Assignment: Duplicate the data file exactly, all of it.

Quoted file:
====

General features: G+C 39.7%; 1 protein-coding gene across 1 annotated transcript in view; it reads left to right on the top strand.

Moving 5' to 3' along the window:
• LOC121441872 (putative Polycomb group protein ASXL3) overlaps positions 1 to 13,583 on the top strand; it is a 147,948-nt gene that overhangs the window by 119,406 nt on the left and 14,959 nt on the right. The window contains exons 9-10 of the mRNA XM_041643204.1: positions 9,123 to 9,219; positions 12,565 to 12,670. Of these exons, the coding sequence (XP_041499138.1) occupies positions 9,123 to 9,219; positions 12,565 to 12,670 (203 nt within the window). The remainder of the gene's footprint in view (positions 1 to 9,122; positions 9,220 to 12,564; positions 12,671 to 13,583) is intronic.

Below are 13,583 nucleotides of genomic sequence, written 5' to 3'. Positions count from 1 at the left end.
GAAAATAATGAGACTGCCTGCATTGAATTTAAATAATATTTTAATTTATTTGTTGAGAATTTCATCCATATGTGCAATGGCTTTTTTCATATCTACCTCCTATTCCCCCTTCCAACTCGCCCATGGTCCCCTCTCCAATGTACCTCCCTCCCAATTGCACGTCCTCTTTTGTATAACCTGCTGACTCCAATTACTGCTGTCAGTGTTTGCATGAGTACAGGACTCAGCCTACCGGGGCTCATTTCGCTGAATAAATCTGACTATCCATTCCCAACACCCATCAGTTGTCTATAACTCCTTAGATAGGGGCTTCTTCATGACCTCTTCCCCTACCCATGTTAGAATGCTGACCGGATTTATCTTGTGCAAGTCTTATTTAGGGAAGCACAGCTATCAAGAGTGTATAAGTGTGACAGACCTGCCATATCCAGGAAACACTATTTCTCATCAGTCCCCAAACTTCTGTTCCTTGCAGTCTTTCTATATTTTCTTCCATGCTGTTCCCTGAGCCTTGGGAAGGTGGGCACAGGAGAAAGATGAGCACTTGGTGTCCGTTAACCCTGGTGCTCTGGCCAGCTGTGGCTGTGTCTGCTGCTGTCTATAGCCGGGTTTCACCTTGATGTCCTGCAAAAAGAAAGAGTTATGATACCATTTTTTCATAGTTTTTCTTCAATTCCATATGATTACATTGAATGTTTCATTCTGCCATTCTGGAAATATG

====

General features: G+C 39.7%; 1 protein-coding gene across 1 annotated transcript in view; it reads left to right on the top strand.

Moving 5' to 3' along the window:
• LOC121441872 (putative Polycomb group protein ASXL3) overlaps positions 1 to 13,583 on the top strand; it is a 147,948-nt gene that overhangs the window by 119,406 nt on the left and 14,959 nt on the right. The window contains exons 9-10 of the mRNA XM_041643204.1: positions 9,123 to 9,219; positions 12,565 to 12,670. Of these exons, the coding sequence (XP_041499138.1) occupies positions 9,123 to 9,219; positions 12,565 to 12,670 (203 nt within the window). The remainder of the gene's footprint in view (positions 1 to 9,122; positions 9,220 to 12,564; positions 12,671 to 13,583) is intronic.

Below are 13,583 nucleotides of genomic sequence, written 5' to 3'. Positions count from 1 at the left end.
GAAAATAATGAGACTGCCTGCATTGAATTTAAATAATATTTTAATTTATTTGTTGAGAATTTCATCCATATGTGCAATGGCTTTTTTCATATCTACCTCCTATTCCCCCTTCCAACTCGCCCATGGTCCCCTCTCCAATGTACCTCCCTCCCAATTGCACGTCCTCTTTTGTATAACCTGCTGACTCCAATTACTGCTGTCAGTGTTTGCATGAGTACAGGACTCAGCCTACCGGGGCTCATTTCGCTGAATAAATCTGACTATCCATTCCCAACACCCATCAGTTGTCTATAACTCCTTAGATAGGGGCTTCTTCATGACCTCTTCCCCTACCCATGTTAGAATGCTGACCGGATTTATCTTGTGCAAGTCTTATTTAGGGAAGCACAGCTATCAAGAGTGTATAAGTGTGACAGACCTGCCATATCCAGGAAACACTATTTCTCATCAGTCCCCAAACTTCTGTTCCTTGCAGTCTTTCTATATTTTCTTCCATGCTGTTCCCTGAGCCTTGGGAAGGTGGGCACAGGAGAAAGATGAGCACTTGGTGTCCGTTAACCCTGGTGCTCTGGCCAGCTGTGGCTGTGTCTGCTGCTGTCTATAGCCGGGTTTCACCTTGATGTCCTGCAAAAAGAAAGAGTTATGATACCATTTTTTCATAGTTTTTCTTCAATTCCATATGATTACATTGAATGTTTCATTCTGCCATTCTGGAAATATG